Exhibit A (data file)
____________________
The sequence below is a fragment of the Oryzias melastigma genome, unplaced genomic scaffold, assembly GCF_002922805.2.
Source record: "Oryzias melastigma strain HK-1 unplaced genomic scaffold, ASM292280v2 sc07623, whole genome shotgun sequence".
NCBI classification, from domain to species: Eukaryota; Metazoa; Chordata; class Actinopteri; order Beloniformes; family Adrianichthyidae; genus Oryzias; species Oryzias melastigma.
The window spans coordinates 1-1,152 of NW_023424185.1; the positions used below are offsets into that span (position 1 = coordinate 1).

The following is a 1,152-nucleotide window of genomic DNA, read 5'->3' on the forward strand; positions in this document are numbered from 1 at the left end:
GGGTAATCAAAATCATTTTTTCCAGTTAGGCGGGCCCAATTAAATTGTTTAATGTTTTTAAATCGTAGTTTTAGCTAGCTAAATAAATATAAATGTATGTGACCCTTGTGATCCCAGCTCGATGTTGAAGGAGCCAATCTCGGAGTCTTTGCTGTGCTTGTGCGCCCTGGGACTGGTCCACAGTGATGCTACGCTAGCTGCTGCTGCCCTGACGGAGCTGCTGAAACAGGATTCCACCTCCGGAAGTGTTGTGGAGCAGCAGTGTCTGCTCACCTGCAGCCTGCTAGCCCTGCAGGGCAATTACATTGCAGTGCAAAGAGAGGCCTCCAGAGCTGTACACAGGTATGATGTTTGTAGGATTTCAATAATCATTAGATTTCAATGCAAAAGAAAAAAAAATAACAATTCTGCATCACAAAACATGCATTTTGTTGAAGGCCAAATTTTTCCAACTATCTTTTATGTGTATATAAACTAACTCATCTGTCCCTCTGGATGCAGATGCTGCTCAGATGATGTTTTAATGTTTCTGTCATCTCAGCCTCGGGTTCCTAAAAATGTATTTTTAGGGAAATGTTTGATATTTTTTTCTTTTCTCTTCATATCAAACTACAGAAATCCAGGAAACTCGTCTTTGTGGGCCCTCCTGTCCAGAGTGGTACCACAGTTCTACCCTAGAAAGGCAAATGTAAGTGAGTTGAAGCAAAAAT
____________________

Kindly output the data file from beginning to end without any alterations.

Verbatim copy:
The sequence below is a fragment of the Oryzias melastigma genome, unplaced genomic scaffold, assembly GCF_002922805.2.
Source record: "Oryzias melastigma strain HK-1 unplaced genomic scaffold, ASM292280v2 sc07623, whole genome shotgun sequence".
NCBI classification, from domain to species: Eukaryota; Metazoa; Chordata; class Actinopteri; order Beloniformes; family Adrianichthyidae; genus Oryzias; species Oryzias melastigma.
The window spans coordinates 1-1,152 of NW_023424185.1; the positions used below are offsets into that span (position 1 = coordinate 1).

The following is a 1,152-nucleotide window of genomic DNA, read 5'->3' on the forward strand; positions in this document are numbered from 1 at the left end:
GGGTAATCAAAATCATTTTTTCCAGTTAGGCGGGCCCAATTAAATTGTTTAATGTTTTTAAATCGTAGTTTTAGCTAGCTAAATAAATATAAATGTATGTGACCCTTGTGATCCCAGCTCGATGTTGAAGGAGCCAATCTCGGAGTCTTTGCTGTGCTTGTGCGCCCTGGGACTGGTCCACAGTGATGCTACGCTAGCTGCTGCTGCCCTGACGGAGCTGCTGAAACAGGATTCCACCTCCGGAAGTGTTGTGGAGCAGCAGTGTCTGCTCACCTGCAGCCTGCTAGCCCTGCAGGGCAATTACATTGCAGTGCAAAGAGAGGCCTCCAGAGCTGTACACAGGTATGATGTTTGTAGGATTTCAATAATCATTAGATTTCAATGCAAAAGAAAAAAAAATAACAATTCTGCATCACAAAACATGCATTTTGTTGAAGGCCAAATTTTTCCAACTATCTTTTATGTGTATATAAACTAACTCATCTGTCCCTCTGGATGCAGATGCTGCTCAGATGATGTTTTAATGTTTCTGTCATCTCAGCCTCGGGTTCCTAAAAATGTATTTTTAGGGAAATGTTTGATATTTTTTTCTTTTCTCTTCATATCAAACTACAGAAATCCAGGAAACTCGTCTTTGTGGGCCCTCCTGTCCAGAGTGGTACCACAGTTCTACCCTAGAAAGGCAAATGTAAGTGAGTTGAAGCAAAAAT